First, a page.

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Breaking the Missional Code: Your Church Can Become a Missionary in Your Community Hardcover – May 1, 2006


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Editorial Reviews

Review

Dr. Ed tetzer is the best missional thinker in North America. -- Mark Driscoll, authoer of The Radical Reformission

What an extremely exciting book this is! It's books like this which give me hope for the future church. -- Dan Kimball, author of The Emerging Church

About the Author

Ed Stetzer has planted churches in New York, Pennsylvania, and Georgia and transitioned declining churches in Indiana and Georgia. He has trained pastors and church planters on five continents, holds two masters degrees and two doctorates, and has written dozens of articles and books. Ed is a columnist for Outreach Magazine and Catalyst Monthly, serves on the advisory council of Sermon Central and Christianity Today's Building Church Leaders, and is frequently cited or interviewed in news outlets such as USAToday and CNN.

Ed is Visiting Professor of Research and Missiology at Trinity Evangelical Divinity School, Visiting Research Professor at Southeastern Baptist Theological Seminary, and has taught at fifteen other colleges and seminaries.  He also serves on the Church Services Team at the International Mission Board.

Ed is currently interim teaching pastor of First Baptist Church of Hendersonville, TN.

Ed’s primary role is President of LifeWay Research and LifeWay’s Missiologist in Residence.

He has written the following books:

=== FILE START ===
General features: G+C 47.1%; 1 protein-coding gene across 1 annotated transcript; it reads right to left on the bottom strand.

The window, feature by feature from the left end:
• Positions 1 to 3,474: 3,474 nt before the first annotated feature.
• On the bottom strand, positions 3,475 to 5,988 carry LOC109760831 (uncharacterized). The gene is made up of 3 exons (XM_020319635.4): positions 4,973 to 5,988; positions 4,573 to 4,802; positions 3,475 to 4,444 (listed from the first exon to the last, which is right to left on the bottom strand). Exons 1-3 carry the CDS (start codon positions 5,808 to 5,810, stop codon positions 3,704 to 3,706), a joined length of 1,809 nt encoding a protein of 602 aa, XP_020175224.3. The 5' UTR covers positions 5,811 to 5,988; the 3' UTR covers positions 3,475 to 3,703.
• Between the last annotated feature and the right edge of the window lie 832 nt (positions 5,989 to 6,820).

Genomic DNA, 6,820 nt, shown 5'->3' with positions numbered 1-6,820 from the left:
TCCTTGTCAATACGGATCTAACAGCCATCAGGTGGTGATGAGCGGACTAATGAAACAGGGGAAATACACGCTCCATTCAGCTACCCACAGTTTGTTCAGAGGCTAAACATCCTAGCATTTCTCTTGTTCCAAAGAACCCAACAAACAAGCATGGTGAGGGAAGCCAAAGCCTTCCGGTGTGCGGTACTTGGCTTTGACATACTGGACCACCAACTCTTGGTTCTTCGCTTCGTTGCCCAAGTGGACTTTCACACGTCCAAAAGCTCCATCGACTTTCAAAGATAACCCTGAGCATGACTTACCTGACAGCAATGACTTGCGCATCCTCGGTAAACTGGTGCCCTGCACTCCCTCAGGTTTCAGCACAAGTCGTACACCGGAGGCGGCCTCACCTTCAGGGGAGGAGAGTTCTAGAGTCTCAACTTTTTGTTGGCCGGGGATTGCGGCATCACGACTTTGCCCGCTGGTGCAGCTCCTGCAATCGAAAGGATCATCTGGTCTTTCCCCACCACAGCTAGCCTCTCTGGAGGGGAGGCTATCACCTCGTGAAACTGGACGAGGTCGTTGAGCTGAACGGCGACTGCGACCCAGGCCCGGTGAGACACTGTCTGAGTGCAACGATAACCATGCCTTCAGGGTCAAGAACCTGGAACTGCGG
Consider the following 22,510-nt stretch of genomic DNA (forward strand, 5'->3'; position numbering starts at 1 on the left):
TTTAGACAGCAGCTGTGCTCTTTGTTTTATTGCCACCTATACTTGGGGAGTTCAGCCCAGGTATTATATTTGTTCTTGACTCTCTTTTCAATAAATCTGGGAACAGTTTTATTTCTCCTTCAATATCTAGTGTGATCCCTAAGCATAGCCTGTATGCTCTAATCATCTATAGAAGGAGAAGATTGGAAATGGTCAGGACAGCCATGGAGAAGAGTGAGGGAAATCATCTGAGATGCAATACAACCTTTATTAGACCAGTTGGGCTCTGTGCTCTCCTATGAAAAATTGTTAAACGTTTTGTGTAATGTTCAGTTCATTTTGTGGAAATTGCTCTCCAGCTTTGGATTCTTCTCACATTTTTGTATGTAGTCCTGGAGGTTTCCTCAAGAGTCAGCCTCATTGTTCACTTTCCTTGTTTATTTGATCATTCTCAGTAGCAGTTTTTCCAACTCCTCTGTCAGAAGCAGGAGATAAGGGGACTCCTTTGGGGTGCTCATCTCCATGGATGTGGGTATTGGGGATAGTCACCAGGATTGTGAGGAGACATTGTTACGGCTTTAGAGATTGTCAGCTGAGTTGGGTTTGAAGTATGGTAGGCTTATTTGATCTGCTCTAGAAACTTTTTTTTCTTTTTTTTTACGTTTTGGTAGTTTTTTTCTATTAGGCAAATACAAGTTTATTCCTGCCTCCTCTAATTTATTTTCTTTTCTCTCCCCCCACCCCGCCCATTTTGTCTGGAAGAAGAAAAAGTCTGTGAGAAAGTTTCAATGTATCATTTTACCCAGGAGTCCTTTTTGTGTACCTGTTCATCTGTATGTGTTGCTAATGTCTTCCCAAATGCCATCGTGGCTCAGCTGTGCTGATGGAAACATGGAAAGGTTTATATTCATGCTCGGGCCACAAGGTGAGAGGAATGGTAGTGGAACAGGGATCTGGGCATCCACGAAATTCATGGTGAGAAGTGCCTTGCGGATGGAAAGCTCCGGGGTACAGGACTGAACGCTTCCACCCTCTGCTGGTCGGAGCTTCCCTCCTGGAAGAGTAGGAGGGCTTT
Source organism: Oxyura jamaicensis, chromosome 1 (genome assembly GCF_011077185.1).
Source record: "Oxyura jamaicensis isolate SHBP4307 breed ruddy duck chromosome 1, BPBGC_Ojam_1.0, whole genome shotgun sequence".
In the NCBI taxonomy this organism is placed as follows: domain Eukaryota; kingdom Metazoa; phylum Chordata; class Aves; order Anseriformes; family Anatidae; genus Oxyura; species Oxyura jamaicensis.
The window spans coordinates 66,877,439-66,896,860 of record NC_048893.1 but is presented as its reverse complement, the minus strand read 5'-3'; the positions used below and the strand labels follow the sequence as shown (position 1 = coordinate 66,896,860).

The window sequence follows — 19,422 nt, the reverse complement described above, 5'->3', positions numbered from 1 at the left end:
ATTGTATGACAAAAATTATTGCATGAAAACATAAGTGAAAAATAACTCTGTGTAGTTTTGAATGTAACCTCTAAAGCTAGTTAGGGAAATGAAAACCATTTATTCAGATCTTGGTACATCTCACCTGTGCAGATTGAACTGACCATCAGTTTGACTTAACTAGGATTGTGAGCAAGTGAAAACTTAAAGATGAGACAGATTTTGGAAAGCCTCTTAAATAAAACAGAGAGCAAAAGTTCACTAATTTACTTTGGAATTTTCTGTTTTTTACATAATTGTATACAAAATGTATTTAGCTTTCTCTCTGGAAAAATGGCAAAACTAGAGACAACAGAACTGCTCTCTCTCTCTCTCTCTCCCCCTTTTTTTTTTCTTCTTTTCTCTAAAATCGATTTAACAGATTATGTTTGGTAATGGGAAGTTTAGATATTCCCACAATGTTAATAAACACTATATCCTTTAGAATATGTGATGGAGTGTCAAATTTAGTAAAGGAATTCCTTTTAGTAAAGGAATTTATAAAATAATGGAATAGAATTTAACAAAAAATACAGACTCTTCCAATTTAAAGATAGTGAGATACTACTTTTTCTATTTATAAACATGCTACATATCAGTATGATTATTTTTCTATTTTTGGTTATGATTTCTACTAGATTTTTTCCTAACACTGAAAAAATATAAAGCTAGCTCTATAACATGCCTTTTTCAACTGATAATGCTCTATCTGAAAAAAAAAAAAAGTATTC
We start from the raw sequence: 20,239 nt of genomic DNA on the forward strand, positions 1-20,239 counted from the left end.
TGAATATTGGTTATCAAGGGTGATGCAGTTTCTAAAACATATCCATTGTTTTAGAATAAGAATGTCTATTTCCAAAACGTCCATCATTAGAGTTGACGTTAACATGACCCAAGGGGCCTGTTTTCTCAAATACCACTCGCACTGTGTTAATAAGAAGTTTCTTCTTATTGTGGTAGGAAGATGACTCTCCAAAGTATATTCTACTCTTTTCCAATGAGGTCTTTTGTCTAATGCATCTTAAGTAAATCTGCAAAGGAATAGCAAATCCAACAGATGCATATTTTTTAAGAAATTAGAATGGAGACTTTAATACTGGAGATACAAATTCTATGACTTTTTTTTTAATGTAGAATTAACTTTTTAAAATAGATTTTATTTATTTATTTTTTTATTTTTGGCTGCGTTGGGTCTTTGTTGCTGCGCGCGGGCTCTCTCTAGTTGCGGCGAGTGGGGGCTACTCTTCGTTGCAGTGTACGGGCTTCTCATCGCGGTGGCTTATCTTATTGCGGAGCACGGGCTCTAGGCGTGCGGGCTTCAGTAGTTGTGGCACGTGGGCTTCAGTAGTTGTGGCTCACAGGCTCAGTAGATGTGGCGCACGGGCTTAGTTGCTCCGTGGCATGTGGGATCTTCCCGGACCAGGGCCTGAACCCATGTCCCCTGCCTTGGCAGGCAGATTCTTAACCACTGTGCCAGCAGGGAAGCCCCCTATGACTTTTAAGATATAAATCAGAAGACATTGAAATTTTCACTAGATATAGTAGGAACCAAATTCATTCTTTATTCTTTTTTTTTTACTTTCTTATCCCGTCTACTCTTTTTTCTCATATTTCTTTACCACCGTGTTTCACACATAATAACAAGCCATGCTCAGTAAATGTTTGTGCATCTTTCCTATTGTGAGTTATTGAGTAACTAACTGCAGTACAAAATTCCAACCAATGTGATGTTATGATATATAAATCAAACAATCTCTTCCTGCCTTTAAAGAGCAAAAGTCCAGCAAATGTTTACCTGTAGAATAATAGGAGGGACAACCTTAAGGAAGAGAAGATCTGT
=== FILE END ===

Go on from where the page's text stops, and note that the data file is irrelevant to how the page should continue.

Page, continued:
·    Planting New Churches in a Postmodern Age (2003),
·   Perimeters of Light: Biblical Boundaries for the Emerging Church (w/ Elmer Towns, 2004),
·   Breaking the Missional Code (w/ David Putman, 2006),
·   Planting Missional Churches (2006),
·   Comeback Churches (with Mike Dodson, 2007),
·   11 Innovations in the Local Church (with Elmer Towns and Warren Bird, 2007), and
·   Compelled by Love: The Most Excellent Way to Missional Living (with Philip Nation)

David Putman is executive pastor at Mountain Lake Church, which is located just outside Atlanta, Georgia.

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Product Details

  • Hardcover: 256 pages
  • Publisher: B&H Academic (May 1, 2006)
  • Language: English
  • ISBN-10: 0805443592
  • ISBN-13: 978-0805443592
  • Product Dimensions: 6.1 x 0.9 x 8.9 inches
  • Shipping Weight: 13.6 ounces (View shipping rates and policies)
  • Average Customer Review: 4.3 out of 5 stars  See all reviews (43 customer reviews)
  • Amazon Best Sellers Rank: #37,692 in Books (See Top 100 in Books)

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Customer Reviews

I would read another book by these authors.
Abe2011
If you are looking for a book that will help your church connect with the unchurched or are a church planter looking for vision and guidance, then this is a must read!
gitfiddle57
Every church leader would benefit from reading this book.
Robert C. Rogers

Most Helpful Customer Reviews

46 of 53 people found the following review helpful By Hal on May 29, 2007
Format: Hardcover
This book is about how we do church. More specifically, it is about the need to reinvent or change the church in order to make it more attractive and welcoming to the culture where it is planted.

The book contains some very challenging and helpful information for church planters/pastors/leaders and local church mission teams. For example, the authors begin with a helpful picture of the U.S. changing "glocal" (global/local reality) culture and practical steps to identify the unreached/unchurched people in their community. I also appreciate the emphasis on discipleship and the acknowledgement and warning that we an actually attract a crowd without having a church.

Every church should continually examine human imposed traditions and customs, which can cause a church to stagnate and die. The church must be willing to grow, adapt and try new things to stay healthy and effective. However, the book puts too much emphasis on style, technique and marketing know-how. The authors point to the many "successes" of other churches as a defense of the importance of being missional.